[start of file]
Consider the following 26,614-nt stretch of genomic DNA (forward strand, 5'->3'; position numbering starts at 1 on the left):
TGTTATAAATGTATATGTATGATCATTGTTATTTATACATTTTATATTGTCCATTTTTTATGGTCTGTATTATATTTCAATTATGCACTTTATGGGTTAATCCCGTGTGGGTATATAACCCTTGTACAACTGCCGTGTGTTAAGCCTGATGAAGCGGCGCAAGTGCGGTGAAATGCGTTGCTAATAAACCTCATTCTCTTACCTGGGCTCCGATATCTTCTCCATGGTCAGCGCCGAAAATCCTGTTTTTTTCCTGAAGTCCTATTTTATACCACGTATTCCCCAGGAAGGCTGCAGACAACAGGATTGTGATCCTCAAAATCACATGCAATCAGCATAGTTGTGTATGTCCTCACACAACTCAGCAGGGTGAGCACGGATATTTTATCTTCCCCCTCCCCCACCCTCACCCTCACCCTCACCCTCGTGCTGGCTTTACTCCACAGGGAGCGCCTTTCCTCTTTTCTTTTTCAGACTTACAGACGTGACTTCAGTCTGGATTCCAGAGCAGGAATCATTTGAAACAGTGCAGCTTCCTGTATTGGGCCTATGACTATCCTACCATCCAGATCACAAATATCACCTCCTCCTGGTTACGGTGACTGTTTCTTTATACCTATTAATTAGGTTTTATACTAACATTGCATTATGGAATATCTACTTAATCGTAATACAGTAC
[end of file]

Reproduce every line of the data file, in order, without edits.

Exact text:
Consider the following 26,614-nt stretch of genomic DNA (forward strand, 5'->3'; position numbering starts at 1 on the left):
TGTTATAAATGTATATGTATGATCATTGTTATTTATACATTTTATATTGTCCATTTTTTATGGTCTGTATTATATTTCAATTATGCACTTTATGGGTTAATCCCGTGTGGGTATATAACCCTTGTACAACTGCCGTGTGTTAAGCCTGATGAAGCGGCGCAAGTGCGGTGAAATGCGTTGCTAATAAACCTCATTCTCTTACCTGGGCTCCGATATCTTCTCCATGGTCAGCGCCGAAAATCCTGTTTTTTTCCTGAAGTCCTATTTTATACCACGTATTCCCCAGGAAGGCTGCAGACAACAGGATTGTGATCCTCAAAATCACATGCAATCAGCATAGTTGTGTATGTCCTCACACAACTCAGCAGGGTGAGCACGGATATTTTATCTTCCCCCTCCCCCACCCTCACCCTCACCCTCACCCTCGTGCTGGCTTTACTCCACAGGGAGCGCCTTTCCTCTTTTCTTTTTCAGACTTACAGACGTGACTTCAGTCTGGATTCCAGAGCAGGAATCATTTGAAACAGTGCAGCTTCCTGTATTGGGCCTATGACTATCCTACCATCCAGATCACAAATATCACCTCCTCCTGGTTACGGTGACTGTTTCTTTATACCTATTAATTAGGTTTTATACTAACATTGCATTATGGAATATCTACTTAATCGTAATACAGTAC